Zen reveals all is all, I am all, you are all and yet all is void; all I think is illusionary.

Maybe some Westerners are hoping for a “quick fix” and that is why they start Zen practice. They want to experience something which will heal them, give them ultimate peace, and satisfy deeply buried desires. My experience is that Zen practice is a hard disciplined road. Westerners who are attracted to it and persevere may find that surprises await them.  Zen has buried treasures which cannot be predicted or held, they can only be experienced. The search goes on and is never exhausted.

GBK: What is it in Zen meditation that made you participate in the practice? You already have your regular prayer times as a community/Eucharistic celebrations and other rituals.

 SAB: The Branch of NDS to which I belong is called “Apostolic.” This means that we do not pray all the schedules of our Contemplative Sisters. We pray together each morning, have our personal daily prayers, Sunday worship, and other communal celebrations.  It is encouraged that we have a spiritual guide/director. I have been gifted with a Filipina sister who has accompanied me regularly over many years. We also have an annual retreat time during which we are freed from community tasks. On retreat, we have the privilege of more space and time, and we are usually accompanied by a director.  Some retreats are closer to Zen practice, while others use imagination (which I deal with in my book on Bibliodrama–The Transformative Word).

Sr. Anne (3rd from left) with the rest of the NDS Sisters (Philippines)

The practice of Zen leads to stripping off layers of trivia, internal gossip, or repeated inner stories.  I experience it as a demanding process that yields results. I notice my growth in levels of awareness, and patience with myself and others.  I sense changes in my value system and an inner space that can reach out in generosity.  Anger, impatience, aggressiveness, negative perceptions/reactions of course are still there, and I am glad to experience the range and totality of my emotional life.  But somehow reactive behavior has lessened, and reflective behavior has grown.  This change is not a trajectory, but more like a deepening circle.

GBK: Can Zen help in society’s transformation? Does your research contribute towards interreligious ecological ethics?

SAB: People are changed through participation in different processes and practices, one of which is Zen. There is no doubt that the patient practice of Zen can heal.  It can give creative energy for involvement and actions for social change.  The stories I recount in my book–particularly that of Sr. Elaine McInnes, the Canadian Sister who founded Zen practice in the Philippines show this truth.  Arriving in the Philippines during martial law, she was asked by a political prisoner to teach meditation to the prisoners. Having gained permission from Marcos and granted protection for both the prisoners and herself, she answered the request. Over some years and at considerable personal risk she enabled prisoners to live that horrific experience of unjust incarceration.

The lengthy time she lived in Japan, where she had practiced, and been recognized as a Roshi/Enlightened teacher, prepared her for the Philippine mission.  After the Philippines, she was instrumental in setting up Phoenix Prison Trust in UK; an NGO comprised of volunteers.  They teach meditation and yoga to prisoners; publish and share resources.  Prisoners are encouraged to share their experiences of meditation.  I have the privilege of receiving their newsletter and attending their live online events.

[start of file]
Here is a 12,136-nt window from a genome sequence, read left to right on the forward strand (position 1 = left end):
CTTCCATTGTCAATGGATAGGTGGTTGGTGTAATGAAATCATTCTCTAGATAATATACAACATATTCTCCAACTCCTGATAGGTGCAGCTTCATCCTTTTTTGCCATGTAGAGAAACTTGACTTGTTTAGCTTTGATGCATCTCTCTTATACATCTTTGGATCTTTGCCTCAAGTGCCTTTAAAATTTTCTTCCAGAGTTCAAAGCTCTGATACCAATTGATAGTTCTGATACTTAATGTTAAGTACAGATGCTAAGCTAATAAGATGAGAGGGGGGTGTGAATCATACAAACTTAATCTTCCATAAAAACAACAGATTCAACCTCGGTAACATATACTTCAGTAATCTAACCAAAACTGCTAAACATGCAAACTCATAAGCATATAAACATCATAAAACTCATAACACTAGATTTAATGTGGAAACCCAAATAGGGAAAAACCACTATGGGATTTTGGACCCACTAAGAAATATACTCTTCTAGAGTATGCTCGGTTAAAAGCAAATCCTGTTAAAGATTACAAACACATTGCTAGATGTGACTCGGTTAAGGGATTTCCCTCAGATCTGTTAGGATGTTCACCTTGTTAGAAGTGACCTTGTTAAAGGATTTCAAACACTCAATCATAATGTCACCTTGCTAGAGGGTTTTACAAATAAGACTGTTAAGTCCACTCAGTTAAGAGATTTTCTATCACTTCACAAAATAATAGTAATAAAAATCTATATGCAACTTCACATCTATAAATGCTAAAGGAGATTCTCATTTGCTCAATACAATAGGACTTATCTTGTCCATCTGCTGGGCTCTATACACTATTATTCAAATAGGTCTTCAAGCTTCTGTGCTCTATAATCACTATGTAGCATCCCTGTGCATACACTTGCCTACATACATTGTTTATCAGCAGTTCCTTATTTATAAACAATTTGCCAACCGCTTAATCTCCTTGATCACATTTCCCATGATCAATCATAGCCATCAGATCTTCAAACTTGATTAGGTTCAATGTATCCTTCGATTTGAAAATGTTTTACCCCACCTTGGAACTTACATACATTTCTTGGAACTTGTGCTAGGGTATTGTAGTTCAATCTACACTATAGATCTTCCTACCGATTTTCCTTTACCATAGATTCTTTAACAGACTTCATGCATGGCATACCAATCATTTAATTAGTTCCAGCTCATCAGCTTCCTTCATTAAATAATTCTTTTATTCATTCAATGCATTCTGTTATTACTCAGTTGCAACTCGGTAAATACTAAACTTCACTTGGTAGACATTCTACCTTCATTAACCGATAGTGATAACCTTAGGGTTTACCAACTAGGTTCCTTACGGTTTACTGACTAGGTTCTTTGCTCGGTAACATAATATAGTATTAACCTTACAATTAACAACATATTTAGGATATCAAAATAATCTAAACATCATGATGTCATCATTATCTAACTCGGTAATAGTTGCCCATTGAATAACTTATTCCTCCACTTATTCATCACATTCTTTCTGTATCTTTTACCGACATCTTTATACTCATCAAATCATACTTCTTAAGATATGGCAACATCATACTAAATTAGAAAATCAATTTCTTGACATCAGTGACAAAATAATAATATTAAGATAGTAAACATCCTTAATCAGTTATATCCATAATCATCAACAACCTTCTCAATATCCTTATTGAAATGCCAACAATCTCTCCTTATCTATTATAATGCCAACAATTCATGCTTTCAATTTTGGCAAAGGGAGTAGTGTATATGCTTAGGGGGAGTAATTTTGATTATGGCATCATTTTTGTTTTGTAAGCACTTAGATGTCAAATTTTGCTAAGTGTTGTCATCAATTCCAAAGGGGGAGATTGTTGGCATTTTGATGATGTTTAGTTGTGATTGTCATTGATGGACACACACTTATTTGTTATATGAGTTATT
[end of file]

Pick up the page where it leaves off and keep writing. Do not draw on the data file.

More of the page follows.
The Marikina Zendo has opened to practitioners from all over the world.  The leaders organize Zen on Google Meet when practitioners can join.  Japan is the ancestral root, with continual contact between the Roshi and the Zendo. Teishos/teachings are given by Roshis from different countries. Present practitioners are in Guatemala, Canada, Switzerland, Germany, the US, UK, Ireland, and the Philippines. Most of this growth has been happening during the pandemic.  The need to reflect, meditate and respond to the needs around us from an inner place of peace has grown in intensity for some people.  Institutional religions are not always able to answer people’s aspirations; their structures can make it difficult for them to adapt to this fast-changing world.

My book is a very modest contribution within the vast spectrum of thinking on interfaith.  It was written out of my experience. If it helps anyone on their journey, I am glad.  It has helped me to express what burnt within me. My search continues and we will see where it leads.

Pandemic. The NDS Sisters and youth partners prepared goods for distribution to the local community.

 GBK: What else would you like to say to the Pressenza readers?

SAB: If you have reached this point and not skipped over too much, thank you.  Any comments would be appreciated. Let’s go forward together as world religions, committed to creative presence and actions in the world.  Let transformation start with each one of us, where else can change really happen?

GBK: Sister Anne, I treasure your book and am grateful for this interchange. Thank you for sending out positive energies to the world. You are one of those who continue to send many acts of loving-kindness within the community to aid people to cope with the impact and human toll of the pandemic. Iyaiyaman, Sister Anne!

The deep ecosphere of Zen.

About the writer:

Genevieve Balance Kupang (Genie) is an anthropologist, consultant, researcher, and advisor to individuals and organizations engaged in working for good governance, genuine leadership, justice, integrity of creation, peace, the indigenous peoples, preservation of cultures, and societal transformation processes. She is a peace educator, author, interreligious dialogue practitioner, and resource person with a career in the academe and NGO.